• By the time KD scored his first bucket, out of a post up on Parsons, it gave the Thunder a 17-10 lead. Not sure you can expect that every night. But if you can get anything close to that type of productivity from everyone else, things will run much more smoothly.
  • Ibaka’s start was really impressive. I was blocked on his first make, but it looked like the Thunder ran Ibaka off a pindown which freed him for a curl jumper off a feed from Kendrick Perkins. (If so, wow.) Then Ibaka rolled out of a high ball screen for KD and nailed a 15-footer. Then he ran the floor and finished a feed from Jackson. The game wasn’t three minutes old and Ibaka had six points, all from hustling and putting himself in the right place. He could do that every night.
  • Best yet, the Thunder started 5-for-5 and KD wasn’t one of the five. (OKC was then 11-for-14 in the opening period.)
  • Ibaka started 5-for-5, too, and finished with a monster 21-point, 15-rebound, five-block night.
  • The starting lineup, which has struggled big time, was sensational tonight. Got to give it up to them for setting the tone and seeing it through. My calculations had the first five at a plus-14 tonight. (Don’t quote me on that. I could be off.) After the Rockets went off in the second quarter, I actually had someone on Twitter ask me why Brooks waited so long to put the starters back in. Can’t say I’ve heard that before, not with this current starting five.
  • Heck of a game by Jackson. Just a heck of a game. He did it all. He scored. He set up teammates. He took care of the ball. He made good decisions (with the exception of a few too many 3-pointers). And, most importantly…He. Played. Defense. Boy, did he play some defense. If the Rockets made a pass, Jackson probably picked it off. If a Rockets guard tried to drive, Jackson probably cut him off. He finished with six steals, a career high, and used several of those to help him get easy run-out opportunities. Just a fantastic bounce-back game from Jackson.
  • Lamb’s shooting on the road is official a thing. It’s been 20 games. He’s much better at home. He went 2-for-9 from the field tonight and 1-for-6 from downtown. It’s like watching Kevin Martin reincarnated.
  • Sort of liked that Brooks put the ball in Lamb’s hands and let him run point when the B Team started the second quarter.
  • Steven Adams had a tough assignment covering Donatas Motiejunas. It forced Steve-O to guard the pick and roll and the 3-point line. It’s not all on Adams by any means, but I don’t think it’s a coincidence that “D-Mo” had his best night of the season, scoring 15 points on 6-for-9 shooting, making 3-for-4 from deep.
  • Adams also picked up three fouls in seven first-half minutes.
  • Young Steve-O got some more really good experience tonight, though, covering Howard for a good chunk of the game. He probably played him about as well as can be expected.
  • Perk again played Howard extremely well. But it was a mixed bag tonight. It looked at the beginning like Howard was hellbent on atoning for his dismal performance in the first meeting with the Thunder. And for a moment, it looked like he might. He had six points in the first quarter, largely from muscling his way around the paint. But foul trouble kicked in, forced Howard to sit and took him out of his rhythm. Still, you have to credit Perk (and Adams tonight) for holding Howard to 20 points on 9-for-26 shooting with 17 rebounds in two games this against the Thunder.
  • Howard has produced better numbers than 20 & 17 in five games this season. Hopefully that puts what the Thunder has done against him in its proper perspective.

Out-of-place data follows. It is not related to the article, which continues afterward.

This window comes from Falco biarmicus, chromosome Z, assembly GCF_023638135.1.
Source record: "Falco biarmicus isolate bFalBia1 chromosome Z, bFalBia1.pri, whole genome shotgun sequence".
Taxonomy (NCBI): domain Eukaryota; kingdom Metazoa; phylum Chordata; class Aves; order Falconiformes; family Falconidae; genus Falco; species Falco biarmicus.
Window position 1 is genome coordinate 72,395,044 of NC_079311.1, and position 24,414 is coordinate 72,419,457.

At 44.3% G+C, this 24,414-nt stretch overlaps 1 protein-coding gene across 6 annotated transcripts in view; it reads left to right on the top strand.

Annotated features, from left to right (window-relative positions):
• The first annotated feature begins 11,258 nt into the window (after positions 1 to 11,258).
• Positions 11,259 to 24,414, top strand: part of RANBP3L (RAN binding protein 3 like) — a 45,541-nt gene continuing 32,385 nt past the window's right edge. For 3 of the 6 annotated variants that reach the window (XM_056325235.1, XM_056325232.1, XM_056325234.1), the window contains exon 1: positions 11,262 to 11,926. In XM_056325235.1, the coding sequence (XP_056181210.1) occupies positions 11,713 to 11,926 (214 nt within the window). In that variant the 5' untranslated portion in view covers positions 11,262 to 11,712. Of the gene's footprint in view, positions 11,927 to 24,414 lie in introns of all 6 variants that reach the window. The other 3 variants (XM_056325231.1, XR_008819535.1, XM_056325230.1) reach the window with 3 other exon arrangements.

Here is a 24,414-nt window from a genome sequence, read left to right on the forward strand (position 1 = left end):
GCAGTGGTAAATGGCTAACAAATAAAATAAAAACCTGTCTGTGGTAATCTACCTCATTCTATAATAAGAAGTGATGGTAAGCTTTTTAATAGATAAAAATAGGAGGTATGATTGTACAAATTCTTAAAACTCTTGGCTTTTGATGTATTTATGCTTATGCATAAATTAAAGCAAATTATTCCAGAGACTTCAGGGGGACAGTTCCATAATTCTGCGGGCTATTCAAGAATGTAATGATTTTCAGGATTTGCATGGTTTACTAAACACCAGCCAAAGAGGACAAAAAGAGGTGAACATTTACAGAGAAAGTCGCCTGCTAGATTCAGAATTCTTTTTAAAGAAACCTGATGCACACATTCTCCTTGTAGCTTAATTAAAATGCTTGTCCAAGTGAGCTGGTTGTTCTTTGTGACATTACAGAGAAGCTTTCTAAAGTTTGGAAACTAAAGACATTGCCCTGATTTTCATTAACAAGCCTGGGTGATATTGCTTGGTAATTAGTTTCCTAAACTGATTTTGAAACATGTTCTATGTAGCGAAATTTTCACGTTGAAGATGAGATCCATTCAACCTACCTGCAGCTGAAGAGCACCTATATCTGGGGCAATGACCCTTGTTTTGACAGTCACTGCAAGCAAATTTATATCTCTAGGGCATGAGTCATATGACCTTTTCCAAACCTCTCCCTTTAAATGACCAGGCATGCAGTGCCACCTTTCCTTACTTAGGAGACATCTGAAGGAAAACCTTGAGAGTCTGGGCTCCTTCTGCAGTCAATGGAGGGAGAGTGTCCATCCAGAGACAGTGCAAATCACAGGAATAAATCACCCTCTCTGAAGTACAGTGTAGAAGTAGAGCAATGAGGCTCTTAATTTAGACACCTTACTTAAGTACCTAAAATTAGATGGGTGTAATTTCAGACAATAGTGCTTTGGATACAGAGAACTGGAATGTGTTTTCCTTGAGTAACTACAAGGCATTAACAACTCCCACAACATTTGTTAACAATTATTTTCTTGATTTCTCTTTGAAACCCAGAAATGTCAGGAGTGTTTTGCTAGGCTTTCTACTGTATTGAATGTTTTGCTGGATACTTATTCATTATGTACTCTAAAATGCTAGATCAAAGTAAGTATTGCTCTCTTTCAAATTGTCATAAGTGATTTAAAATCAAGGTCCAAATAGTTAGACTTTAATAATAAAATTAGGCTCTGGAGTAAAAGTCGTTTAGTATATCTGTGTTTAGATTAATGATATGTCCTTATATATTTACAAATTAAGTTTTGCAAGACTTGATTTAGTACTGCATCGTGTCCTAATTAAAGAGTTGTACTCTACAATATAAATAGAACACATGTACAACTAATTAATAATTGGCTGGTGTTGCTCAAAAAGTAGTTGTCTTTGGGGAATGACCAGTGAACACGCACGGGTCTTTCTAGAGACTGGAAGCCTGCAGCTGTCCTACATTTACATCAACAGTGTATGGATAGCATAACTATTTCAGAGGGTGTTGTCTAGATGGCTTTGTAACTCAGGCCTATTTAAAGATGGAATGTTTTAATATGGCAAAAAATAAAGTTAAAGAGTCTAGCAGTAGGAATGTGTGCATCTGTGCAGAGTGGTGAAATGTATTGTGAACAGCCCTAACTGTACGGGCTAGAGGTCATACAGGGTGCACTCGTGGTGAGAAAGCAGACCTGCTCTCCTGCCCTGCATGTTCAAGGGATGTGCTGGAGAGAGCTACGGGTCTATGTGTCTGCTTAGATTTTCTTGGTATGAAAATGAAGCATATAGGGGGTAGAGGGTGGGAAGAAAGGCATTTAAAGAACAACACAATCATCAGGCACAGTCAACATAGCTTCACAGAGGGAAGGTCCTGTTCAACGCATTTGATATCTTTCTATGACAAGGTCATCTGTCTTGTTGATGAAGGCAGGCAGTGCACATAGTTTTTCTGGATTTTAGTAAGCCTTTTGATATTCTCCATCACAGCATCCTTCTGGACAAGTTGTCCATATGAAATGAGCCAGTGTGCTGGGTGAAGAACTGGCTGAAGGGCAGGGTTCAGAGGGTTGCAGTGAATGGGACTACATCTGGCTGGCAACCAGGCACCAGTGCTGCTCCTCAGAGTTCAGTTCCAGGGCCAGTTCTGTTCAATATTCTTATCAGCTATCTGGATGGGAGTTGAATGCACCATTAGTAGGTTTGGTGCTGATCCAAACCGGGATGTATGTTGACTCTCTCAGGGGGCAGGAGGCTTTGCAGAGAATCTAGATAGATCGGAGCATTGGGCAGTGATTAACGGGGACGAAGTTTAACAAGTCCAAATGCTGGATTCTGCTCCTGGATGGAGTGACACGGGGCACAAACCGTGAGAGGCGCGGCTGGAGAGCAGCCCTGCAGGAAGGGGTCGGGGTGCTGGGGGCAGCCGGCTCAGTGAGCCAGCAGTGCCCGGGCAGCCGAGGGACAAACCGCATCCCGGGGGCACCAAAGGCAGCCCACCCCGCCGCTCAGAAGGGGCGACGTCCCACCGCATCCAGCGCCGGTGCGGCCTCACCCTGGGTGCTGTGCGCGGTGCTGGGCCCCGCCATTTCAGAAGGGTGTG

• Brooks on Perk: “Perk plays good defense. He’s one of our anchors defensively. He’s a great screen-setter on offense. I know he doesn’t score a lot of points that a lot of people want him to score. But that’s not what he does. His role is to lock up and don’t allow us to have to double team. As you know, we never double team. He plays the guy mano-a-mano, and the guys can stay home on all their shooters. But he did a good job. He did a good job on Howard. But he has to come back and do the same thing on (Andrew) Bogut.”
  • With his minutes, all of them coming in the first half, Perry Jones III was most effective as a presence on the glass. He pulled down three rebounds, one offensive, in five minutes, and he seemed to keep other possessions alive by getting his paws on the rock.
  • Fish’s shot selection is getting out of control.
  • Horrible third foul call on Aaron Brooks. He was nowhere near KD.
  • And of course McHale went on and on about it. If there’s a complaint to make, count on McHale making it.
  • Really didn’t understand Fish coming in for Lamb with 3:10 left. But let’s ignore for a moment all the reasons why that was questionable. Fish then covers Parsons. Meanwhile, Thabo is once again buried on the bench. Uh, isn’t that why Thabo is on this team? But once again, zero fourth-quarter minutes for Sefolosha.
  • In the second quarter, Durant led the Rockets 14-9 in free throw attempts.
  • Final tally: Rockets 21, Durant 20. (Durant made four more foul shots than the Rockets!!)
  • Durant’s turnovers were a thing tonight. He had seven of them. They started early and stayed late. Mostly, they were sloppy passes and loose dribbling. His head was in the right place, it seemed. Just poor execution.
  • Thunder got really lucky the Rockets didn’t burn them more on points off turnovers. Houston had just 12 off 16 Thunder giveaways.
  • When you can’t help but bellow “GOOD PAAAASS,” you know someone made a special pass. That’s what Nick Collison did for Steve-O with 10:25 remaining.
  • Fill in the blank. If Reggie Jackson didn’t make that windmill dunk at the end…
  • KD is starting to cuss out everyone he dunks on. It’s sort of awesome. Not that he’s cussing people out. But that they can’t do anything but take it as they inbound the ball. Howard and Terrence Jones got an ear full tonight.
  • Up next: Golden State on Friday.
by Darnell Mayberry
OKC Thunder Senior Reporter
Darnell Mayberry grew up in Langston, Okla. and is now in his third stint in the Sooner state. After a year and a half at Bishop McGuinness High, he finished his prep years in Falls Church, Va., before graduating from Norfolk State University in...